**Related Video Above: Olmsted Falls native makes Olympic pole vault team in 2021.**

BUDAPEST, Hungary (AP/WJW) — Earlier this week, Olmsted Falls native Katie Moon (formerly Katie Nageotte) wanted to split the gold. Nina Kennedy, of Australia, wanted to split the gold, too.

The pole vaulters knew that was possible, thanks to a pair of high jumpers who turned their tie at the Olympics two years ago into a feel-good moment where everyone walked away a winner.

Moon, who won multiple titles at Ashland University, and Kennedy did the same thing Wednesday night at world championships, cementing their friendship by agreeing to split the title after finishing in a tie for first place.

“I kind of looked at her and said, ‘Hey girl, you maybe want to share this?” Kennedy recounted.

Moon did. She definitely did.

“What an amazing night,” Moon said. “I hope everyone enjoyed that one.”

But since the double win, Moon has received feedback online from folks who didn’t agree with athletes’ decision. On Friday, she spoke out on social media:

To say that I’ve seen mixed reviews about our decision to share the win would be an understatement. While part of me doesn’t want to entertain the negative comments, I would like to help enlighten those that are calling us “cowards”, “shameful”, “pathetic” etc. I know you can’t make everyone happy in this world, but in an effort to help people understand the sport that I love so much, I would like to explain my mentality in that moment. The pole vault is not an endurance event. We have a short window of jumps. Once the fatigue sets in, it not only becomes more difficult, but dangerous. The sport has seen everything from athletes just landing funny with minor tweaks, to horrific accidents. We had jumped an entire competition, vaulting for almost 4 hours in 85 degree heat. The competition ended, and we were exhausted. A World Championship is incredibly emotionally draining-even more so than a regular competition. My step (the point where I jump off the ground into the takeoff) to vault safely has to be in almost the exact same spot every time, give or take a few inches. My last few jumps, that takeoff step was moving further and further out, giving us real data showing my fatigue even with adrenaline. To walk away healthy and with a gold medal, while celebrating with my friend that had jumped just as well, was a no-brainer. Part of the reason we’ve reached the highest level is by listening to our bodies, and knowing our limitations. We decided that in this particular moment, sharing glory was just as good as earning it outright. I understand that people want to see a clear winner. It is the exciting part of sport. But in this instance, it was without a doubt the right decision, and one that I will never regret. Contrary to popular belief, you do not need a “win at all cost” mindset to have a champion’s mentality.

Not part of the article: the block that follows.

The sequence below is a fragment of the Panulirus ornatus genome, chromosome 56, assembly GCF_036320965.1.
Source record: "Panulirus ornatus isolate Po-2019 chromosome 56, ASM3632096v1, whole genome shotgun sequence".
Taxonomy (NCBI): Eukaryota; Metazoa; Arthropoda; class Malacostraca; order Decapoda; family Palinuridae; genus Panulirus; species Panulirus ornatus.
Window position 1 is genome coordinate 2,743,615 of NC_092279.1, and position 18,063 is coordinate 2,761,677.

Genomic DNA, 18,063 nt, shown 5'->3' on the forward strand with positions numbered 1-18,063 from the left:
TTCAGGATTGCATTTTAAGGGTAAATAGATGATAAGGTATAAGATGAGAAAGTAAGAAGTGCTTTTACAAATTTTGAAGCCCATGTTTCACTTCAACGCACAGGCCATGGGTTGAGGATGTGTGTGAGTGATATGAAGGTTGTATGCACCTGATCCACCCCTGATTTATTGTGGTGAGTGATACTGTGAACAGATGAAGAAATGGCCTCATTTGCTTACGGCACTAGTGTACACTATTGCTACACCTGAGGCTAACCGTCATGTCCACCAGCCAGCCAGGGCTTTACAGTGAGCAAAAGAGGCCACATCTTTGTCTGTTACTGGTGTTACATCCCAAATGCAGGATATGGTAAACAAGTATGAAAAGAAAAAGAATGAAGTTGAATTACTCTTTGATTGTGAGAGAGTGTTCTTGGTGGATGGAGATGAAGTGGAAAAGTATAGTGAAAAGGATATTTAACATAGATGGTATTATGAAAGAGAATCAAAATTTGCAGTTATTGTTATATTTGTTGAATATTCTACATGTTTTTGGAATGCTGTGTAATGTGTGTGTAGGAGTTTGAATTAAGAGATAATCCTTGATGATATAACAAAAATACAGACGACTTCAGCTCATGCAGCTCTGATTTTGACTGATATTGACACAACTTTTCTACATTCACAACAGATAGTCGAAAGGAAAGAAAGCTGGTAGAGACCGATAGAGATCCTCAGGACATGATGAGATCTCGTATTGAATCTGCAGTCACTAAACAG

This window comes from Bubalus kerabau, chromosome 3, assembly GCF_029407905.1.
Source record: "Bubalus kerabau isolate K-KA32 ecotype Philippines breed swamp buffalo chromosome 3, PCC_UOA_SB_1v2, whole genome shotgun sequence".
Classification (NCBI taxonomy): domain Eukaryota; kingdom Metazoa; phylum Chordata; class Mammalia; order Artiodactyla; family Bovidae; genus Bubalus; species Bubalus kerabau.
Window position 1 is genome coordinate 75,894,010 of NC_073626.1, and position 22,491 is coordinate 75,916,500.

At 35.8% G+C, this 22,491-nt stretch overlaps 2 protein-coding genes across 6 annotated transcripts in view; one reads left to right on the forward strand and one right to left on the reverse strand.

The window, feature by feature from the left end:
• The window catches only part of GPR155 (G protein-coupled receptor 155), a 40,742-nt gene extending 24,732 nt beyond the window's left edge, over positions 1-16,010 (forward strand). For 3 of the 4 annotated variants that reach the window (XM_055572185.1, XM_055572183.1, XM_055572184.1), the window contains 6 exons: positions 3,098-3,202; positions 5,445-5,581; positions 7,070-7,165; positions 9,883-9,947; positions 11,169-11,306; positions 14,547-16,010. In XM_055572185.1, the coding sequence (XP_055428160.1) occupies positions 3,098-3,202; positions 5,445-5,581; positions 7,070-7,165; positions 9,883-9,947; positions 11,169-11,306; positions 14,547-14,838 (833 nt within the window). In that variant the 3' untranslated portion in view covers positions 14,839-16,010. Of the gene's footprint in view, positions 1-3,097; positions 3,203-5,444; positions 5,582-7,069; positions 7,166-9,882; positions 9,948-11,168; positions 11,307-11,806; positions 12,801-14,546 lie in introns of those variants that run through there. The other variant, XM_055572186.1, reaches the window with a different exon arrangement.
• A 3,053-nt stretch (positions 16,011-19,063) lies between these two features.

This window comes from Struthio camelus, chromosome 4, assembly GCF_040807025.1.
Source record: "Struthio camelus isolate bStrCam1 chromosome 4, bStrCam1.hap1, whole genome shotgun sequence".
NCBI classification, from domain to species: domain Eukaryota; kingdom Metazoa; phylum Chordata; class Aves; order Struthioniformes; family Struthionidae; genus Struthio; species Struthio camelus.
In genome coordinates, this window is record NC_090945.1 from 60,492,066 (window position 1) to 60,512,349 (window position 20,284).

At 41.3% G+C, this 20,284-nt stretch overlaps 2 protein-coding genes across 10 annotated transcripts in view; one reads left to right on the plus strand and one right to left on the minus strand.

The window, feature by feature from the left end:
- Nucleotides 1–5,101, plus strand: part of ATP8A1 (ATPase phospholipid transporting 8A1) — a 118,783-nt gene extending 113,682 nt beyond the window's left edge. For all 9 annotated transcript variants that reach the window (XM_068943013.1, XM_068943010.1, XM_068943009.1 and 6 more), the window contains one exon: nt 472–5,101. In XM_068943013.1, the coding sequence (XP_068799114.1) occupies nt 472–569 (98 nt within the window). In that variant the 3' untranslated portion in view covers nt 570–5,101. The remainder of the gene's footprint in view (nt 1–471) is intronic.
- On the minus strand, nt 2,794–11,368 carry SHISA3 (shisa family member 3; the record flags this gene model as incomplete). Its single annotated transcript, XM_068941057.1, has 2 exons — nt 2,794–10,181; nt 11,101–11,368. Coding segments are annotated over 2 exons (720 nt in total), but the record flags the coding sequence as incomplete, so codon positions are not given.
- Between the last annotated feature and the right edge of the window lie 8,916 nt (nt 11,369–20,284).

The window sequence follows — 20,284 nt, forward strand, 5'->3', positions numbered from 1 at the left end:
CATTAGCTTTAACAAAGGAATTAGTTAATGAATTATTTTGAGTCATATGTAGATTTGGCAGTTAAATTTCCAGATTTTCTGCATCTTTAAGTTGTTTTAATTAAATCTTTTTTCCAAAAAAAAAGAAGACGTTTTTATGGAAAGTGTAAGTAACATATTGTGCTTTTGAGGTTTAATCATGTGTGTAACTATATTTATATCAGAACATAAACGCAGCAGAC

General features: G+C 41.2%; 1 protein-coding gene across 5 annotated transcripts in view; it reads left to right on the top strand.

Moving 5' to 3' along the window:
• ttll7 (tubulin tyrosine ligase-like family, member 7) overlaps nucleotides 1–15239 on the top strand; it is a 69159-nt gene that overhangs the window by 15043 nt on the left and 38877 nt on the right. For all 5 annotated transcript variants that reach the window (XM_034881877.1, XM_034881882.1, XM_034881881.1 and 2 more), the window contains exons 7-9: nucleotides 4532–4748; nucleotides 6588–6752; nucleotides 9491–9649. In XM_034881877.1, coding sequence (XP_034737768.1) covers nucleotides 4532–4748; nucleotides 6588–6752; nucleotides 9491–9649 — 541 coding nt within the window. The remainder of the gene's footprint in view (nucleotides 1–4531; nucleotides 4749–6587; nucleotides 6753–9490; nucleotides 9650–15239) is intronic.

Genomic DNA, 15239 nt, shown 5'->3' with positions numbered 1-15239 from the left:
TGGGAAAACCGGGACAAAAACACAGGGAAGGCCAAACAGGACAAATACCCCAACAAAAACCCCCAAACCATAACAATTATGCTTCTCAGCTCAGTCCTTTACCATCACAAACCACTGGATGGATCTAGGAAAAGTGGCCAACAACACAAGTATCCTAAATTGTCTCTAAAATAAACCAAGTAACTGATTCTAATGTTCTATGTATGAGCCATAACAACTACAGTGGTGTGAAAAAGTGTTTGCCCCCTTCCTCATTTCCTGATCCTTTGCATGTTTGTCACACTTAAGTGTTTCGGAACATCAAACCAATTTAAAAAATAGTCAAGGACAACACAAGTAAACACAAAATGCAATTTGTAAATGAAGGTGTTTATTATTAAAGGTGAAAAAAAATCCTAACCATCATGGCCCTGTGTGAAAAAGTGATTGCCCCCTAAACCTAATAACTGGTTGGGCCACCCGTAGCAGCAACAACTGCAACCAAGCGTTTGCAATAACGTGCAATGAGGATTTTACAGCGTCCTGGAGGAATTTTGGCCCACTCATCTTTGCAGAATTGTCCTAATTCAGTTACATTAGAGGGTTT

The idea to split of course came from Mutaz Essa Barshim (Qatar) and Gianmarco Tamberi (Italy) for the idea.

Two years ago at the Tokyo Olympics, they paved the way to splitting a title when they finished deadlocked in the high jump. It sent Tamberi into all sorts of celebrations, including a belly-flop onto the track (Tamberi won a title of his own Tuesday night in Budapest).

In high jump and pole vault, athletes keep jumping until they miss three attempts in a row. Ties are broken by who has more misses at a certain height. If still tied, they count the number of misses through the entire final. If there’s still no difference, a jump-off ensues. But when an official at the Olympics told Barshim and Tamberi that a tie was possible, they jumped at it.

And so, a precedent was set.

“It’s funny because until the Olympics, I never realized you could split the gold medal,” said Moon, the Olympic champion from the United States who now gets credit for defending her world title. “I just didn’t realize that was a thing. Coming into this coming into the meet, you don’t expect that it’s going to come down to something like that.

“And it’s funny because I never knew what I do in the moment.”

Turns out, share it.

Moon and Kennedy missed all three tries at 4.95 meters (16 feet, 2 3/4 inches). Right after, Moon looked at the official to gain some sort of clarification.

“He said there was going to be a jump off and I just assumed (Kennedy) would want to so I just said, ‘Yeah,’” Moon said.

Moon said that only because she already had a title to herself, and she at first assumed Kennedy would want a chance to win her own, too. But Moon was exhausted. So was Kennedy, whose legs were cramping.

“And then when it looked like she maybe didn’t want to (go to a jump off), it was like, ‘I don’t want to, either,’” Moon said. “Like, ‘Did we just become best friends?’”